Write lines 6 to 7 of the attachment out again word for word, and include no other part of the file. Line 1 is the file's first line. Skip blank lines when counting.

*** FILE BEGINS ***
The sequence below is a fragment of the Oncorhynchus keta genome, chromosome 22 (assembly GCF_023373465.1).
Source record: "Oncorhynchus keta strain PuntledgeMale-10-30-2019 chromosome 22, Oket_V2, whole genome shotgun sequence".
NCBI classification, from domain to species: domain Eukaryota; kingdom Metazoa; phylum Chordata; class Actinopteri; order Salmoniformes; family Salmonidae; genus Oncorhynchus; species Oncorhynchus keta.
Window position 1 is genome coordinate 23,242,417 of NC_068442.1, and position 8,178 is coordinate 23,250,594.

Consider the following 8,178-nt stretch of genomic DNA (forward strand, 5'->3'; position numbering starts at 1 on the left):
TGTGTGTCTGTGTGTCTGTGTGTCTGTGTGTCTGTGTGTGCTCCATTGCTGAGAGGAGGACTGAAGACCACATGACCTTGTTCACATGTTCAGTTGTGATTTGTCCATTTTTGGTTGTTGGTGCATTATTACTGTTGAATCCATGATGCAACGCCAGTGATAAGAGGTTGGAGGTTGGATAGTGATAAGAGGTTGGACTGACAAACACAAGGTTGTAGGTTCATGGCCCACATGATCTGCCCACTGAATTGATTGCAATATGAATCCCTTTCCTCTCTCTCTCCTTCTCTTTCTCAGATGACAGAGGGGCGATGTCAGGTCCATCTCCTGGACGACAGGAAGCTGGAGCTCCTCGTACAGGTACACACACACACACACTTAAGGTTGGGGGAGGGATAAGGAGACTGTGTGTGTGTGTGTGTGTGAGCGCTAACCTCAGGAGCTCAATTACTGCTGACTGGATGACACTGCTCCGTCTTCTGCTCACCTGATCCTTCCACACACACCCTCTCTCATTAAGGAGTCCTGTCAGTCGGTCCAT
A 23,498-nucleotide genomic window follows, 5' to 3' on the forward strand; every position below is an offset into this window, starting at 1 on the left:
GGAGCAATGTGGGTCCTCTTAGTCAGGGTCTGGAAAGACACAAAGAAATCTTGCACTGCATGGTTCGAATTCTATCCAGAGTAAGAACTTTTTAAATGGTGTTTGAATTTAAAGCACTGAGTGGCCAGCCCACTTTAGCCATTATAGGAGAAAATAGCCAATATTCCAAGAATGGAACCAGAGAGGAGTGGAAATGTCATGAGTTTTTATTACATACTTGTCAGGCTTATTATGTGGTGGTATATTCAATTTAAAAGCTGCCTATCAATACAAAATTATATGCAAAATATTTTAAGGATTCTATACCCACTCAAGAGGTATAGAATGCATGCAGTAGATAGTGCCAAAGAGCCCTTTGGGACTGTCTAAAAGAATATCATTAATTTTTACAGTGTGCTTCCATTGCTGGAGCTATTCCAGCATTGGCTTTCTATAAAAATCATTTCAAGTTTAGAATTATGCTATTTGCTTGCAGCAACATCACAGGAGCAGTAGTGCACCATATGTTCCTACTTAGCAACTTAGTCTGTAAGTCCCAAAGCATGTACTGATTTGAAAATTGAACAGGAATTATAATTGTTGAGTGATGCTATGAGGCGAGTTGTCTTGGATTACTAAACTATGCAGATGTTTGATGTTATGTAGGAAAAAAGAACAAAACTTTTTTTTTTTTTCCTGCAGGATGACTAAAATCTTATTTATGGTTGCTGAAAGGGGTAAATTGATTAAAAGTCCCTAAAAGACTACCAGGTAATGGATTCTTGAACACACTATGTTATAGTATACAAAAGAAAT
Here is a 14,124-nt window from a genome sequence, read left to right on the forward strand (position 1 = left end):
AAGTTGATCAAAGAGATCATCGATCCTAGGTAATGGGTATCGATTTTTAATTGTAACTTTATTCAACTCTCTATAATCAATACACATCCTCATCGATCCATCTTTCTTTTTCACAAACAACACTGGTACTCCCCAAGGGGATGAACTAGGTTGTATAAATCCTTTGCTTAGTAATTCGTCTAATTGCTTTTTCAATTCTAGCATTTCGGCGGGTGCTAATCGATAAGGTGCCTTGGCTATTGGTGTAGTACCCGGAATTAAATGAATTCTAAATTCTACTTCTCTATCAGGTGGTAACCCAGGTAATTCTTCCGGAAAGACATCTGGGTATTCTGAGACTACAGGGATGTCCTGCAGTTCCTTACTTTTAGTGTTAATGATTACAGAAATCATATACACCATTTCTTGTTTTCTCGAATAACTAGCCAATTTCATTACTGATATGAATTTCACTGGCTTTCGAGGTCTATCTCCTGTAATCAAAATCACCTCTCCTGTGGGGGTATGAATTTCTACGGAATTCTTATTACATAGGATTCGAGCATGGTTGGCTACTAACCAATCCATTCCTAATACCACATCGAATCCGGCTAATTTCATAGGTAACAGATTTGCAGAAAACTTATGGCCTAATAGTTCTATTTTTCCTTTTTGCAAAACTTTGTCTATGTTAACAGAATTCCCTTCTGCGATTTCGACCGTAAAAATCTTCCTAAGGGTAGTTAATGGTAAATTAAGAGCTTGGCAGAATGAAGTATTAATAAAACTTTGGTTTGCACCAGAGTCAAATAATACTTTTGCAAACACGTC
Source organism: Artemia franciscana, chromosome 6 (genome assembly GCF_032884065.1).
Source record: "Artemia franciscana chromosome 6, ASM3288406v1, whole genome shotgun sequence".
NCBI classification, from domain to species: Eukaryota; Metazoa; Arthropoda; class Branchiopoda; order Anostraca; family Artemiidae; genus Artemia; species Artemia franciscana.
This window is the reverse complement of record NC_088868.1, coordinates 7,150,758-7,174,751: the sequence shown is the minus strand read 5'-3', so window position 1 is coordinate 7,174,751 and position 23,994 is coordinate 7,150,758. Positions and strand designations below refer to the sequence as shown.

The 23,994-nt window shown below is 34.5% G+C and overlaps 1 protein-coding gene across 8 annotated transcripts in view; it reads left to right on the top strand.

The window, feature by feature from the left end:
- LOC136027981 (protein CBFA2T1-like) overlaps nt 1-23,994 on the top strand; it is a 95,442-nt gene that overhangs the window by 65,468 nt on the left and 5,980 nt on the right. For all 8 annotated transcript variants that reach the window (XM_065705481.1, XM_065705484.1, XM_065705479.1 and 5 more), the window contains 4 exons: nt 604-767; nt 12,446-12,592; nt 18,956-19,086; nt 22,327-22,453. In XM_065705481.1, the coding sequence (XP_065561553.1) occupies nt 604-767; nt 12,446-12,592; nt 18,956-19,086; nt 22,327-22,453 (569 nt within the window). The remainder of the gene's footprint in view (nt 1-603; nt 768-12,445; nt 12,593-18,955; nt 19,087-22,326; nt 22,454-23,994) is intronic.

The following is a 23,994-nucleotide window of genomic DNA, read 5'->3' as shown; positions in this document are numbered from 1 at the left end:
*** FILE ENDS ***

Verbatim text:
TGTGTGTCTGTGTGTCTGTGTGTCTGTGTGTCTGTGTGTGCTCCATTGCTGAGAGGAGGACTGAAGACCACATGACCTTGTTCACATGTTCAGTTGTGATTTGTCCATTTTTGGTTGTTGGTGCATTATTACTGTTGAATCCATGATGCAACGCCAGTGATAAGAGGTTGGAGGTTGGATAGTGATAAGAGGTTGGACTGACAAACACAAGGTTGTAGGTTCATGGCCCACATGATCTGCCCACTGAATTGATTGCAATATGAATCCCTTTCCTCTCTCTCTCCTTCTCTTTCTCAGATGACAGAGGGGCGATGTCAGGTCCATCTCCTGGACGACAGGAAGCTGGAGCTCCTCGTACAGGTACACACACACACACACTTAAGGTTGGGGGAGGGATAAGGAGACTGTGTGTGTGTGTGTGTGTGAGCGCTAACCTCAGGAGCTCAATTACTGCTGACTGGATGACACTGCTCCGTCTTCTGCTCACCTGATCCTTCCACACACACCCTCTCTCATTAAGGAGTCCTGTCAGTCGGTCCAT
A 23,498-nucleotide genomic window follows, 5' to 3' on the forward strand; every position below is an offset into this window, starting at 1 on the left: